Imagine a Trainspotting where all the cast are Begbies, and instead of heroin, it’s bottles of Bucky and soapbar spliffs on the agenda.
Disarmingly charming with his cheeky West Coast patter, Alan ‘Azzy’ Williams takes us on a tour of the ‘badlands’ of Lanarkshire’s housing schemes in Graeme Armstrong’s debut novel, The Young Team.
The first thing that strikes me about Armstrong’s depiction of Scotland’s street culture is not the senseless violence. It is not the horror of the kids involved being fourteen and barely fifteen (what I was out and about getting up to at fifteen also fills me with horror at the; ‘I must be a real grown-up now’, age thirty-one).
What strikes me is the strength and warmth of fraternal bonds within the Young Team gangs. It is the palpable pride of the youngsters after their first ‘battle’, when they are greeted with handshakes and slaps on the back from their ‘elders’, who are all under twenty themselves.
The Young Team is based largely on Armstrong’s own experiences. Azzy’s involvement in gangs, drugs and casual violence reflect the author’s adolescence. Armstrong shows us the deprivation and desperation of parts of Scotland that most of us don’t even know exist. He also shows us the vitality and potential of the young people living there.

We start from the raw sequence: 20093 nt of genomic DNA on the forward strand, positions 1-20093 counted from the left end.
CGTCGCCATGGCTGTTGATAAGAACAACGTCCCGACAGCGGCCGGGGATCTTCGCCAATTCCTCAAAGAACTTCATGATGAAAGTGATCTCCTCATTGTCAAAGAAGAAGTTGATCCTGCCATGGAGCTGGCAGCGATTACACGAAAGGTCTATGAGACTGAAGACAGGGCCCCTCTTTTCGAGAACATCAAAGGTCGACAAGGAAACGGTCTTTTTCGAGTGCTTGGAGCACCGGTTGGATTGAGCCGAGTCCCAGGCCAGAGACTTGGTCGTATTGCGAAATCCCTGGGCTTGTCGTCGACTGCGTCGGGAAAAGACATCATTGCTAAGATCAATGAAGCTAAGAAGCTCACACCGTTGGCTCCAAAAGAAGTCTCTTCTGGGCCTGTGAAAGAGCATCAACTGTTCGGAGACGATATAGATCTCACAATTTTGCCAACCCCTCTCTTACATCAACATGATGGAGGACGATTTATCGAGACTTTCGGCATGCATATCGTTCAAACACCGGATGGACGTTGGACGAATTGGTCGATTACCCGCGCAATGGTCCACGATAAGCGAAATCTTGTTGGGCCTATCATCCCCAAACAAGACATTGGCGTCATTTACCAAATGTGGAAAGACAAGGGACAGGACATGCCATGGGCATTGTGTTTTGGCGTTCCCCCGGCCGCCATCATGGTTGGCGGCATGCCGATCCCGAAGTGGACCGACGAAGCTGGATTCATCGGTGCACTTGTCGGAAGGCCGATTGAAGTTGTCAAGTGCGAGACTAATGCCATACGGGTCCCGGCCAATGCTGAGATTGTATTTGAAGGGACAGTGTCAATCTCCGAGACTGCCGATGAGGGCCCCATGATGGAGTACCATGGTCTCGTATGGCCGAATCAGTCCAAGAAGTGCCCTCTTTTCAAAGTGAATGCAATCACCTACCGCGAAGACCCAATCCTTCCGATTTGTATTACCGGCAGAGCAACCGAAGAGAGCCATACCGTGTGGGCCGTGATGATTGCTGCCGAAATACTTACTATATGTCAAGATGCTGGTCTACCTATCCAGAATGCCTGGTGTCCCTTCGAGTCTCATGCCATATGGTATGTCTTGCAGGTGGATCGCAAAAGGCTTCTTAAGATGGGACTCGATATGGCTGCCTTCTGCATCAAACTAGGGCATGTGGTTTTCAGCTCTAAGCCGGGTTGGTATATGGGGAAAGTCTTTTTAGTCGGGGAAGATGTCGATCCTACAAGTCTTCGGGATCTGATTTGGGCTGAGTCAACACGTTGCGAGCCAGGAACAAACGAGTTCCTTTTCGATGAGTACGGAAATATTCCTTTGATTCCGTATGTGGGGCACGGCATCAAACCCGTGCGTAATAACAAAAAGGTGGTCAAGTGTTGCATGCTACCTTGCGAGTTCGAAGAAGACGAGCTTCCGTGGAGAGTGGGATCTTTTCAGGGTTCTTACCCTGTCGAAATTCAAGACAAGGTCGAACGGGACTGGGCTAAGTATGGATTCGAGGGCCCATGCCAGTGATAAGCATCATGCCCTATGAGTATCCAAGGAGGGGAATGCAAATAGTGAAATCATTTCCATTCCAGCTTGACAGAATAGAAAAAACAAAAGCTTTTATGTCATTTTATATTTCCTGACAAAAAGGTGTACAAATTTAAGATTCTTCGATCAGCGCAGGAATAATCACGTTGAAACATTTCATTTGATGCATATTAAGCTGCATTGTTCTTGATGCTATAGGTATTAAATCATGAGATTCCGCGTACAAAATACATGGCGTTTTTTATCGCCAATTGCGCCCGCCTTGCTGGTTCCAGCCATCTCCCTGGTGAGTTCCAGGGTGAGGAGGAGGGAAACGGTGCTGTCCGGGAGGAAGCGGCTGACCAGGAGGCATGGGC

His writing deftly balances a moving tale of self-actualisation and stark, distressing social realism with a raw and boisterous narrative. The influence of Irvine Welsh’s work is clear in the book and at one point he even addresses his predecessor directly, which I love.
Graeme Armstrong is an alumnus of Stirling University. His gripping and inspiring first novel places him firmly in a lineage of great Scottish authors. With The Young Team, he breathes hope into a hopeless place.
Feature image credit: booksfromscotland.com